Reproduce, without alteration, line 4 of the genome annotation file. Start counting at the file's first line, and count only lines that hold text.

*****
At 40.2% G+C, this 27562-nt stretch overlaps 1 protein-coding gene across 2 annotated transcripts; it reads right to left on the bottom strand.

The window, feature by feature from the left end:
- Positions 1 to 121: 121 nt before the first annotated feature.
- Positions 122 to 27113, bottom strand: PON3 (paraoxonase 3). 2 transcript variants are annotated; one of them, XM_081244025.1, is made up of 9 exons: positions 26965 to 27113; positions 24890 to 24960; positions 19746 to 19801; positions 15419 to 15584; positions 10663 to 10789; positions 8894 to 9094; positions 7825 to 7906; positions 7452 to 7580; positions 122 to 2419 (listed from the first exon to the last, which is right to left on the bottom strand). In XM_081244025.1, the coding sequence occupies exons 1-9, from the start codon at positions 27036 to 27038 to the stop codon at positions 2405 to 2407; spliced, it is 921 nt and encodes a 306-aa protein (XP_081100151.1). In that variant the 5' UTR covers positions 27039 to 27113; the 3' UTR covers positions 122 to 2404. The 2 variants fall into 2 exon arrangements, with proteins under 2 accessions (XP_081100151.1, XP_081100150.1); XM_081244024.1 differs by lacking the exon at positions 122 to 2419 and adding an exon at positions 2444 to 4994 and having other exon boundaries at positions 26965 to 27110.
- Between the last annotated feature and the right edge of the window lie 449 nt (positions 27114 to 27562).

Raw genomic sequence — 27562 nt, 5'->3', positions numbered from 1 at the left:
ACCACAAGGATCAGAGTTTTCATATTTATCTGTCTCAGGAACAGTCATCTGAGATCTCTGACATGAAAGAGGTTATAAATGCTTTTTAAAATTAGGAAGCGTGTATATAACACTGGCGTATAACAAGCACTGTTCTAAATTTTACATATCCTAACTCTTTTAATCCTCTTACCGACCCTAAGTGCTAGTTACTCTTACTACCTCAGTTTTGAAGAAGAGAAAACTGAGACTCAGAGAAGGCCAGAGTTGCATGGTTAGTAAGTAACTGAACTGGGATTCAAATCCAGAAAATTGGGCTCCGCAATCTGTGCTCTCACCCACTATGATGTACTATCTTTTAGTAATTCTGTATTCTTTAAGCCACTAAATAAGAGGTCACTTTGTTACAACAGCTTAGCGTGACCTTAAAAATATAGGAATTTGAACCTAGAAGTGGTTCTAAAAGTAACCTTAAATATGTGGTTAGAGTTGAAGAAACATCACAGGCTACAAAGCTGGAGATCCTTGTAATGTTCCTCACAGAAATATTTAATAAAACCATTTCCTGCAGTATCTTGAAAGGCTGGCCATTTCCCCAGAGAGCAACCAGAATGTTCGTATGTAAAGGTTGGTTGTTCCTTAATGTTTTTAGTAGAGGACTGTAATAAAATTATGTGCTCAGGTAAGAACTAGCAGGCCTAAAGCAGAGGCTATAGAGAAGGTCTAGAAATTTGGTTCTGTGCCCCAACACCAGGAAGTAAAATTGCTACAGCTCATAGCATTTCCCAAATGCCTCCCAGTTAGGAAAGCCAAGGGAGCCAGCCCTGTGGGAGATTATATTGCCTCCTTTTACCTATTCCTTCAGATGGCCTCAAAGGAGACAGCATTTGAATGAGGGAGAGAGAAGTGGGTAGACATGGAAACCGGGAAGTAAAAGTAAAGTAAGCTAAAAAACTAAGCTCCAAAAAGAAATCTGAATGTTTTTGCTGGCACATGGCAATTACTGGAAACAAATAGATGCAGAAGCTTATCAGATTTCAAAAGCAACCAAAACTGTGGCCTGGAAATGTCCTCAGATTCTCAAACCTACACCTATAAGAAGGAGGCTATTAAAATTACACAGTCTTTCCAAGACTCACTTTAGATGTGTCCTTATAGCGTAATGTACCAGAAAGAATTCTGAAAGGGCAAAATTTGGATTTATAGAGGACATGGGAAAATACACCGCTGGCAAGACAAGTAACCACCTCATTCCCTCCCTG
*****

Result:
- Positions 122 to 27113, bottom strand: PON3 (paraoxonase 3). 2 transcript variants are annotated; one of them, XM_081244025.1, is made up of 9 exons: positions 26965 to 27113; positions 24890 to 24960; positions 19746 to 19801; positions 15419 to 15584; positions 10663 to 10789; positions 8894 to 9094; positions 7825 to 7906; positions 7452 to 7580; positions 122 to 2419 (listed from the first exon to the last, which is right to left on the bottom strand). In XM_081244025.1, the coding sequence occupies exons 1-9, from the start codon at positions 27036 to 27038 to the stop codon at positions 2405 to 2407; spliced, it is 921 nt and encodes a 306-aa protein (XP_081100151.1). In that variant the 5' UTR covers positions 27039 to 27113; the 3' UTR covers positions 122 to 2404. The 2 variants fall into 2 exon arrangements, with proteins under 2 accessions (XP_081100151.1, XP_081100150.1); XM_081244024.1 differs by lacking the exon at positions 122 to 2419 and adding an exon at positions 2444 to 4994 and having other exon boundaries at positions 26965 to 27110.